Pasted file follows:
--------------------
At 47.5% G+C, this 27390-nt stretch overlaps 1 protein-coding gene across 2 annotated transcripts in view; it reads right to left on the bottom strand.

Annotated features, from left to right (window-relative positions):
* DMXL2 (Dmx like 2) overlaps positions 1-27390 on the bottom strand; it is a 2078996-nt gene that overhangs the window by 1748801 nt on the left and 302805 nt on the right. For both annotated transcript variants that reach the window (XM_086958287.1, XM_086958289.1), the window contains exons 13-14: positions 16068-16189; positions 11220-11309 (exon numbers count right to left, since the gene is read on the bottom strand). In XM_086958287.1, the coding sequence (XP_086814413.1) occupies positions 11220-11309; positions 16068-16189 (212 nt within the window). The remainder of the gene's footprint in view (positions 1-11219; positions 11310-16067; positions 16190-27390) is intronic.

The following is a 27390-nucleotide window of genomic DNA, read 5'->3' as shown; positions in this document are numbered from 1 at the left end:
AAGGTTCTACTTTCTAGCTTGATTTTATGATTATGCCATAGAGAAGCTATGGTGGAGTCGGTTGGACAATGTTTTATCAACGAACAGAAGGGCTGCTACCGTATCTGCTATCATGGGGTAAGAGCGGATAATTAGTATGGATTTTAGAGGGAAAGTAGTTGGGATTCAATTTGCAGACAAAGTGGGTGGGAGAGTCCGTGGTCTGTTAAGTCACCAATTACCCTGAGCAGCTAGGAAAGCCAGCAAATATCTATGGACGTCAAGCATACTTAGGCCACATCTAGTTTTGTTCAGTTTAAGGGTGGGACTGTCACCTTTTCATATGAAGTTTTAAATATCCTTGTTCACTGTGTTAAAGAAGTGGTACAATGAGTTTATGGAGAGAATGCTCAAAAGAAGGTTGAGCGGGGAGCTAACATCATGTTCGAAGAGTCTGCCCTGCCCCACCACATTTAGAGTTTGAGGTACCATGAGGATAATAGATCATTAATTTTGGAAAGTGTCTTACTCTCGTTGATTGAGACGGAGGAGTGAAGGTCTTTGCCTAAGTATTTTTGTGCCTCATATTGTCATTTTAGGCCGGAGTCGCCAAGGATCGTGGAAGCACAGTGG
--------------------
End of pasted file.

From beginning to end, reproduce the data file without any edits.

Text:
At 47.5% G+C, this 27390-nt stretch overlaps 1 protein-coding gene across 2 annotated transcripts in view; it reads right to left on the bottom strand.

Annotated features, from left to right (window-relative positions):
* DMXL2 (Dmx like 2) overlaps positions 1-27390 on the bottom strand; it is a 2078996-nt gene that overhangs the window by 1748801 nt on the left and 302805 nt on the right. For both annotated transcript variants that reach the window (XM_086958287.1, XM_086958289.1), the window contains exons 13-14: positions 16068-16189; positions 11220-11309 (exon numbers count right to left, since the gene is read on the bottom strand). In XM_086958287.1, the coding sequence (XP_086814413.1) occupies positions 11220-11309; positions 16068-16189 (212 nt within the window). The remainder of the gene's footprint in view (positions 1-11219; positions 11310-16067; positions 16190-27390) is intronic.

The following is a 27390-nucleotide window of genomic DNA, read 5'->3' as shown; positions in this document are numbered from 1 at the left end:
AAGGTTCTACTTTCTAGCTTGATTTTATGATTATGCCATAGAGAAGCTATGGTGGAGTCGGTTGGACAATGTTTTATCAACGAACAGAAGGGCTGCTACCGTATCTGCTATCATGGGGTAAGAGCGGATAATTAGTATGGATTTTAGAGGGAAAGTAGTTGGGATTCAATTTGCAGACAAAGTGGGTGGGAGAGTCCGTGGTCTGTTAAGTCACCAATTACCCTGAGCAGCTAGGAAAGCCAGCAAATATCTATGGACGTCAAGCATACTTAGGCCACATCTAGTTTTGTTCAGTTTAAGGGTGGGACTGTCACCTTTTCATATGAAGTTTTAAATATCCTTGTTCACTGTGTTAAAGAAGTGGTACAATGAGTTTATGGAGAGAATGCTCAAAAGAAGGTTGAGCGGGGAGCTAACATCATGTTCGAAGAGTCTGCCCTGCCCCACCACATTTAGAGTTTGAGGTACCATGAGGATAATAGATCATTAATTTTGGAAAGTGTCTTACTCTCGTTGATTGAGACGGAGGAGTGAAGGTCTTTGCCTAAGTATTTTTGTGCCTCATATTGTCATTTTAGGCCGGAGTCGCCAAGGATCGTGGAAGCACAGTGG